|Cecile, a brilliant ALARM staffer, is now my new "shopping sister." She led me to five or six fabric shops until we settled on this silky green and silver cloth.|
|Her friend joined us in the search, and turned out to be the tailor that created my skirt and wrap in about 45 minutes. |
In fact, the same six-foot tall set of shelves, hinged together and lockable, with wheels on the bottom to easily move them from room to room, would also work for the "resource center" we planned. New writers need examples of great writing, so our team had brought a big suitcase full of first-rate books for children. Writers can gather at the ALARM center to learn from the resources and discuss their own stories, and local kids can access the books, too, on planned reading days. When conferences or weddings take up the meeting room, the shelves can be moved out to the storage areas.
But what would these shelves cost? This called for more shopping at the huge lumber yard/carpentry workshop down the road from the ALARM center. The smell of fresh woodshavings and the sound of hammering floated over the neighborhood every time we drove by. I had always tried to catch a glimpse of the beautiful, hand-carved furniture that was made in dozens of stalls under the tin roof or out in the open. Finally I could see it first hand.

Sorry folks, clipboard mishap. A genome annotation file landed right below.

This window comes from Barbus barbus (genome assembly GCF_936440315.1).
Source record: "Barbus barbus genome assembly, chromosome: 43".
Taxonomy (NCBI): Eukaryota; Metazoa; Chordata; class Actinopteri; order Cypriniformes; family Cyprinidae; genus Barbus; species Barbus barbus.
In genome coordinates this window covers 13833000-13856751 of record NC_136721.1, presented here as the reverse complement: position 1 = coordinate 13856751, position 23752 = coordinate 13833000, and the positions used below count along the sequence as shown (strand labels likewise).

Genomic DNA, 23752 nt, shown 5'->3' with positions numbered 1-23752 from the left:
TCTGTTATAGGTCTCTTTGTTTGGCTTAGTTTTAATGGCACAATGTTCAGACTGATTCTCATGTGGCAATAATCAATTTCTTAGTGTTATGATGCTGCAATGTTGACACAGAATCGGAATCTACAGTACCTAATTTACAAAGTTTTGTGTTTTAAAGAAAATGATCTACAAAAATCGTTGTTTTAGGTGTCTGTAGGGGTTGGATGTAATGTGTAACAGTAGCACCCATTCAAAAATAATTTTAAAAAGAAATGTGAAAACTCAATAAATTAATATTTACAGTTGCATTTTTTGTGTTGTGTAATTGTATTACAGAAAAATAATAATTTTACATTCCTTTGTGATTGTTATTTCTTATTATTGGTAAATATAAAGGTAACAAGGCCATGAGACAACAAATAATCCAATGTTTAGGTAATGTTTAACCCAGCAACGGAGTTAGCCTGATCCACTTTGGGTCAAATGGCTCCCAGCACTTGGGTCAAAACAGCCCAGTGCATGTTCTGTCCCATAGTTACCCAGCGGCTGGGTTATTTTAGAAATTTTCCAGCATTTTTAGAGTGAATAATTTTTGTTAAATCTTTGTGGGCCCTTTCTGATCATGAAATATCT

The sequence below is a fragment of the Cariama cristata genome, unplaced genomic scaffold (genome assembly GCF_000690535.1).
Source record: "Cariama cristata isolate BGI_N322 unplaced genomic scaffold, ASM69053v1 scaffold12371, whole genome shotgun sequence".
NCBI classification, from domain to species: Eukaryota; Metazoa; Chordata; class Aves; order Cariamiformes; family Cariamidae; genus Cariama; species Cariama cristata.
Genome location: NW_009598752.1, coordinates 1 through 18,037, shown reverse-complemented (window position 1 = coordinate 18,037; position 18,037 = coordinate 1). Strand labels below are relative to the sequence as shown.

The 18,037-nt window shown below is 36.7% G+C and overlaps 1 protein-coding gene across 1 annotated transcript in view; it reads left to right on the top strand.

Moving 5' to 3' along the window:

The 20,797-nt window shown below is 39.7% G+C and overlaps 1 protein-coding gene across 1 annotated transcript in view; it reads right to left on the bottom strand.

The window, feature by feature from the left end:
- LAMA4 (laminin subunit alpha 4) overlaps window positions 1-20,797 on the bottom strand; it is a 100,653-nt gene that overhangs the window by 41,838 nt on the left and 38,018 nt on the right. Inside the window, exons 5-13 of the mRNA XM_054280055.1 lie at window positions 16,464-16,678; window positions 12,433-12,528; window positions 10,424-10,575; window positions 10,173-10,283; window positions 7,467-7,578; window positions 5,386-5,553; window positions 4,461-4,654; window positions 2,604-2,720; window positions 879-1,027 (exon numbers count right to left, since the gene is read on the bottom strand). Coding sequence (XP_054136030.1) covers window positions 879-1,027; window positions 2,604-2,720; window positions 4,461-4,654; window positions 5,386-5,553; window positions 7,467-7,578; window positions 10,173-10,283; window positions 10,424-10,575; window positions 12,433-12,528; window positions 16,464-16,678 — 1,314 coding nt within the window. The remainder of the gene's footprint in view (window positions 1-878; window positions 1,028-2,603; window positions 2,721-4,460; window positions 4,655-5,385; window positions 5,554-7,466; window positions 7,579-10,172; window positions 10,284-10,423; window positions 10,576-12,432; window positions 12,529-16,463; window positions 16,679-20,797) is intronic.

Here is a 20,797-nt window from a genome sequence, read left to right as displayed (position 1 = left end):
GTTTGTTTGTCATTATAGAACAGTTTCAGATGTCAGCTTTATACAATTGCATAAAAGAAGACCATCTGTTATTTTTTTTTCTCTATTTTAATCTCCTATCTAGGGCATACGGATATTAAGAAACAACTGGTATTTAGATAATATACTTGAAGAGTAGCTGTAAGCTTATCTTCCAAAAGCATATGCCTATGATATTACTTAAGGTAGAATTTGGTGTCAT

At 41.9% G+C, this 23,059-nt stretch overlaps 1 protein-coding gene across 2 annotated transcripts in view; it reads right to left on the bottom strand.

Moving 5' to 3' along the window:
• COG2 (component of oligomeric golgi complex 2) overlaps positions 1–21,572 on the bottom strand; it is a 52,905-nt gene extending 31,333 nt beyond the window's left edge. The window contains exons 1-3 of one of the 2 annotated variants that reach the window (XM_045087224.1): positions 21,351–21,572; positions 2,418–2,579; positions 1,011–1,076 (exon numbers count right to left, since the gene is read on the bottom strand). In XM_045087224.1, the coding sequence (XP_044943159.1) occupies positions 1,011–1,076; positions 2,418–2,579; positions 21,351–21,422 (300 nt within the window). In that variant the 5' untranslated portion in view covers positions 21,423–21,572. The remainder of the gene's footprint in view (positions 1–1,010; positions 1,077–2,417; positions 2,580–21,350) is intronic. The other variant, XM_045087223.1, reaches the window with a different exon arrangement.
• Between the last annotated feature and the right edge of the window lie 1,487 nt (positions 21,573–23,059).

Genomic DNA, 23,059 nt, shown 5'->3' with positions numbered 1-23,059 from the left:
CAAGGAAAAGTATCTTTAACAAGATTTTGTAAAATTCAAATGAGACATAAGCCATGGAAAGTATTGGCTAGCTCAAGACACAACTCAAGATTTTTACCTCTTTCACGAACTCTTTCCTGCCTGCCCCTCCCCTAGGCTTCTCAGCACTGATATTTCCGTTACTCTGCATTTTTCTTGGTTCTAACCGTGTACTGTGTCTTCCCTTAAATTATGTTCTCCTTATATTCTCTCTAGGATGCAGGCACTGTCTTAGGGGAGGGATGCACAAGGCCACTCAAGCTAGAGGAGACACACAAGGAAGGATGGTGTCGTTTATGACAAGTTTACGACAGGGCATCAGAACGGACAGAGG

And what would two sets of wheeled, hinged, double book shelves cost? $800: the $800 that I had NOT received when I expected it to come the week before our trip. Drat! I would have to fund-raise for shelves as soon as I got home.
This, of course, called for more shopping. Visiting the smaller shops in town, I was able to see how cheaply I could get earrings, bracelets, and other small items for a potential shop. When buying in big numbers, like 30 pairs, I could get them for one dollar each! This could be really profitable, and visitors would see a price of three to five dollars as a great deal.